Gaddafi will use mustard gas, claim rebels
Colonel Muammar Gaddafi still has a quarter of his stockpile of chemical weapons and is ready to use mustard gas in a "desperate" fight to the death, a senior Libyan rebel commander claimed yesterday.
General Abdul Fatah Younis, who was Gaddafi's interior minister before defecting to the opposition and is now the rebel army's chief of staff, gave the warning as he pleaded for NATO to arm the rebels with heavy weapons, including helicopters and anti-tank missiles, to defend the besieged city of Misurata.
He predicted the Libyan dictator would "never accept retreat" and in a last stand would be ready to use chemical weapons against rebels or the civilian population.
"He will fight up to the final drop of his blood," he said. "He has been offered chances to leave and he refused them all. Most probably he will be killed or commit suicide."
Gaddafi is known to have around 10 tonnes of mustard gas remaining from stocks that he had been destroying under the supervision of the international Organisation for the Prohibition of Chemical Weapons.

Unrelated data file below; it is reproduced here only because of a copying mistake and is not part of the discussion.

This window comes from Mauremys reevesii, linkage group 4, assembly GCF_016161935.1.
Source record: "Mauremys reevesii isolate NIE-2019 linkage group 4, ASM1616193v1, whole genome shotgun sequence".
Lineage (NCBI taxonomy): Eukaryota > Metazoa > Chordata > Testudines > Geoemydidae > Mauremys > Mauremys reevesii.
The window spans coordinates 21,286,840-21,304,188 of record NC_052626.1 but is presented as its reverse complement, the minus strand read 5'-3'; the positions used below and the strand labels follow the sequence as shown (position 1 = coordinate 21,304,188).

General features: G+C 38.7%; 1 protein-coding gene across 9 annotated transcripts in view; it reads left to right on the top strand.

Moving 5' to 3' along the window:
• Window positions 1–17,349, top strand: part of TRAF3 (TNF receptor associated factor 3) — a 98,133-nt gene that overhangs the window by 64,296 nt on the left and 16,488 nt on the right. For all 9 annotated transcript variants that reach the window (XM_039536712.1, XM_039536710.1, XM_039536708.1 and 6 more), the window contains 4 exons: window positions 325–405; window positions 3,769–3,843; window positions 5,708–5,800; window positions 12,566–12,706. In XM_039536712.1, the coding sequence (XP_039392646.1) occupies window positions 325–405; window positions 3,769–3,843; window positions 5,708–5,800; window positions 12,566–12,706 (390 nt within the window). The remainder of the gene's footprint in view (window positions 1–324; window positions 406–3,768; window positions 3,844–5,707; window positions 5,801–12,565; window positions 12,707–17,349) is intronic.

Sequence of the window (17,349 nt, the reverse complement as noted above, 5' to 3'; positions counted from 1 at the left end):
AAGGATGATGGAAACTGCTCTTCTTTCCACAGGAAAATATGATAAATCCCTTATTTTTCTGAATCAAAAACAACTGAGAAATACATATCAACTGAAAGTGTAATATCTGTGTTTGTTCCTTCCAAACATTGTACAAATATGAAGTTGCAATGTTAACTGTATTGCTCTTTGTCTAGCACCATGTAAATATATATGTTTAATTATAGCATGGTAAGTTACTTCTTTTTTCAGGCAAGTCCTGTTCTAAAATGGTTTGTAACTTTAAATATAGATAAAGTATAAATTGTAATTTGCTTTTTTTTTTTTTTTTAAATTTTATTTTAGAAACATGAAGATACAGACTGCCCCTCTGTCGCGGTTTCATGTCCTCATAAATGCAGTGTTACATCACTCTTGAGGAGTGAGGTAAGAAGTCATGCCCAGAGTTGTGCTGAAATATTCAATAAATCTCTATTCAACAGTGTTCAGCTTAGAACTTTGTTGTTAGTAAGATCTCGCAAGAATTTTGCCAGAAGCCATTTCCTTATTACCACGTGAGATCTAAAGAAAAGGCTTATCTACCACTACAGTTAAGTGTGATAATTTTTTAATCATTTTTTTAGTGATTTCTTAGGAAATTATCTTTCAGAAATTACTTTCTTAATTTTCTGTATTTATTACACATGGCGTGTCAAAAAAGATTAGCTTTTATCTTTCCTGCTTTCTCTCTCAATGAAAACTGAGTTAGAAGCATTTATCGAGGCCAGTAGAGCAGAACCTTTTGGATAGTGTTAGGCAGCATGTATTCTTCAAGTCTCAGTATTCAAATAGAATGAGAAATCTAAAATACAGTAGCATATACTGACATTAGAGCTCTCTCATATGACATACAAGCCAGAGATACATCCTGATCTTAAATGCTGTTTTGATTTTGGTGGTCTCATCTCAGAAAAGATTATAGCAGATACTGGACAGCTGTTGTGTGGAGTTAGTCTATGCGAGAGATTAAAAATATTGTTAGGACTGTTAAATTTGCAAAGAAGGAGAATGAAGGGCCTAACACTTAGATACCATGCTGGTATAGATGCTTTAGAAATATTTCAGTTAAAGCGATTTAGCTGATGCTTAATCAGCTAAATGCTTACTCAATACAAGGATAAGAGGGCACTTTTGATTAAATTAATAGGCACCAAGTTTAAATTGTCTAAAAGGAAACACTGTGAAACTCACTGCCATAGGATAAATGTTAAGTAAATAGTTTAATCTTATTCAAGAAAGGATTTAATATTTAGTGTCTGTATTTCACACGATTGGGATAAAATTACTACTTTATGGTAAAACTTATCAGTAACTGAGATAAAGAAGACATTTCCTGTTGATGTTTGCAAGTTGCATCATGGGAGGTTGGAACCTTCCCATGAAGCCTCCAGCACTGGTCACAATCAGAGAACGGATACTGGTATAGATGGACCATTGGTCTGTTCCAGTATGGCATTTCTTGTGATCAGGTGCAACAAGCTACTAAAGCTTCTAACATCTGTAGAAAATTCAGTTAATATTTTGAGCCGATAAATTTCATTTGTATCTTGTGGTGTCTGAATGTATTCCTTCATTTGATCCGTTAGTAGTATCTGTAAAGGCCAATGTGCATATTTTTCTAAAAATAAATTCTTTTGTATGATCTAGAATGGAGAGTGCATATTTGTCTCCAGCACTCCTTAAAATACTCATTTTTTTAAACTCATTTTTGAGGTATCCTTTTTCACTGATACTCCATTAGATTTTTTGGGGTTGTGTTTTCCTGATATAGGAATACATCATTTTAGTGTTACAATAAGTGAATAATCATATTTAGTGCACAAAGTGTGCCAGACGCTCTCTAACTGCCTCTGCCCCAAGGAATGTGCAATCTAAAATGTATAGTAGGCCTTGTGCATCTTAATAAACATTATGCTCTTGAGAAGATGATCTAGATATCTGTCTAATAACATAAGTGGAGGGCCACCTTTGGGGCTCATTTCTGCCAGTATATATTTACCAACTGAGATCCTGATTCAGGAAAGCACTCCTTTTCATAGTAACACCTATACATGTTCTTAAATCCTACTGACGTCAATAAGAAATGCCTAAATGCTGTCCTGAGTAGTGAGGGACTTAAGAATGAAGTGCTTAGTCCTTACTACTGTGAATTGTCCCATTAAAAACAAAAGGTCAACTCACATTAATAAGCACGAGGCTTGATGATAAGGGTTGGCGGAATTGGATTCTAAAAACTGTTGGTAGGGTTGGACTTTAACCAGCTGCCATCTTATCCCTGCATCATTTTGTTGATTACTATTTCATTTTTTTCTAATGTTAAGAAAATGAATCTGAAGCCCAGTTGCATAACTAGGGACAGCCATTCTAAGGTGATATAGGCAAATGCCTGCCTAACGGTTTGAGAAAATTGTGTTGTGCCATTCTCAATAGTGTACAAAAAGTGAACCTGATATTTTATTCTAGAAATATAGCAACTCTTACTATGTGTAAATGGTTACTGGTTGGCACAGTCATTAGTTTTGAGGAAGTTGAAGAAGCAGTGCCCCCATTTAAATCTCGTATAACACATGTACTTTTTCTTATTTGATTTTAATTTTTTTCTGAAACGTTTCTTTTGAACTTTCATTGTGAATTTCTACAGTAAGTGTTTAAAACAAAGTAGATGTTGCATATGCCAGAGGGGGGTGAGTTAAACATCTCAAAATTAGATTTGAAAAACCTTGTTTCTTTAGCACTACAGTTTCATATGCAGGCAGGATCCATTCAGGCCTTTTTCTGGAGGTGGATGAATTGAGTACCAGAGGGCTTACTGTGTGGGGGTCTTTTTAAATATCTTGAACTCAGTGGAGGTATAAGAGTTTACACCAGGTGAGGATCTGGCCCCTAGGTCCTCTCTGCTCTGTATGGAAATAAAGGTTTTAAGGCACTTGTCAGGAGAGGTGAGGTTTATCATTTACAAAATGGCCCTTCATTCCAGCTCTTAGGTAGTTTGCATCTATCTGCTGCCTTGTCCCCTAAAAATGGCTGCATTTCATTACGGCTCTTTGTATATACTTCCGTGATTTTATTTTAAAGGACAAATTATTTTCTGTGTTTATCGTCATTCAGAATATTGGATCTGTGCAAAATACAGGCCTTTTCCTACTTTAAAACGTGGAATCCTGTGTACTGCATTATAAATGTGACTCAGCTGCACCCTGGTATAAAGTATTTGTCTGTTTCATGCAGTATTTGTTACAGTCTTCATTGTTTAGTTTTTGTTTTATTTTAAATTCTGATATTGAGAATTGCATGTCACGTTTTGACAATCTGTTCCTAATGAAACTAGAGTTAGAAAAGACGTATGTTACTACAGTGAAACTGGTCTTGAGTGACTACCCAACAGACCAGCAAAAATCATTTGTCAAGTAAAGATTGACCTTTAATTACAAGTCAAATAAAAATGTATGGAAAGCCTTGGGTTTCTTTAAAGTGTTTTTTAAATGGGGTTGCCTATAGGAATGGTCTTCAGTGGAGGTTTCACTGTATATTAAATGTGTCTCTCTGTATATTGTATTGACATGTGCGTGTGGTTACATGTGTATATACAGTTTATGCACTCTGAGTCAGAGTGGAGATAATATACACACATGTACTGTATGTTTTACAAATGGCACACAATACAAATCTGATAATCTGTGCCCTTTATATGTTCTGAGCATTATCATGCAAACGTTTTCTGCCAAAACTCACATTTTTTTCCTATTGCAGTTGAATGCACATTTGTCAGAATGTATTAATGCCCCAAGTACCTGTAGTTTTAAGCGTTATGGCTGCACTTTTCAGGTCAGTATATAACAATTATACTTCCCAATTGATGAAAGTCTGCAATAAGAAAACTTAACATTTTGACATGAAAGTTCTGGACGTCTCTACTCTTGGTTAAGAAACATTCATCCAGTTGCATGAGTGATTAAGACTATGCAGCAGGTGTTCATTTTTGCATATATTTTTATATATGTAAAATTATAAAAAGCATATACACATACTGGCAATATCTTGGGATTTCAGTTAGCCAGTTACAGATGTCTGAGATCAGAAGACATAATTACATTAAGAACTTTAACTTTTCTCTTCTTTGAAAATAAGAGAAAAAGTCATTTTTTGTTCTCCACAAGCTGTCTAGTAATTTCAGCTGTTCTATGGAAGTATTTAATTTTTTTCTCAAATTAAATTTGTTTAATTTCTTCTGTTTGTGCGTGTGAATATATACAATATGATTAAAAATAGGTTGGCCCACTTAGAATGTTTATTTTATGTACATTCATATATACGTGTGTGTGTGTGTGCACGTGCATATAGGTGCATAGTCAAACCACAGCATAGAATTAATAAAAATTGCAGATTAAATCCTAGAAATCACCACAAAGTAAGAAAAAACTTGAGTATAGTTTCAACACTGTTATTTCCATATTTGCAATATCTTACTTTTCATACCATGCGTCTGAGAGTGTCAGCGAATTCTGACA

The question of arming the rebellion in Libya has divided the international community, including the alliance of countries carrying out bombing raids. Britain supports the idea but the United States is lukewarm and others oppose it.
Misurata has seen the most intense fighting, though rebels say they have driven pro-Gaddafi troops out. Government forces have hit back with missiles, and a doctor in the city also said yesterday that 12 rebels had been killed by a misdirected NATO bomb.
Meanwhile, a major new front has opened in the west of the country, where rebels seized a border crossing with Tunisia last week. After a heavy counter-attack yesterday, Gaddafi's forces had regained control of the border.
A rebel spokesman claimed that many civilians had been killed in the Western Mountains by "indiscriminate shelling". (© Daily Telegraph, London)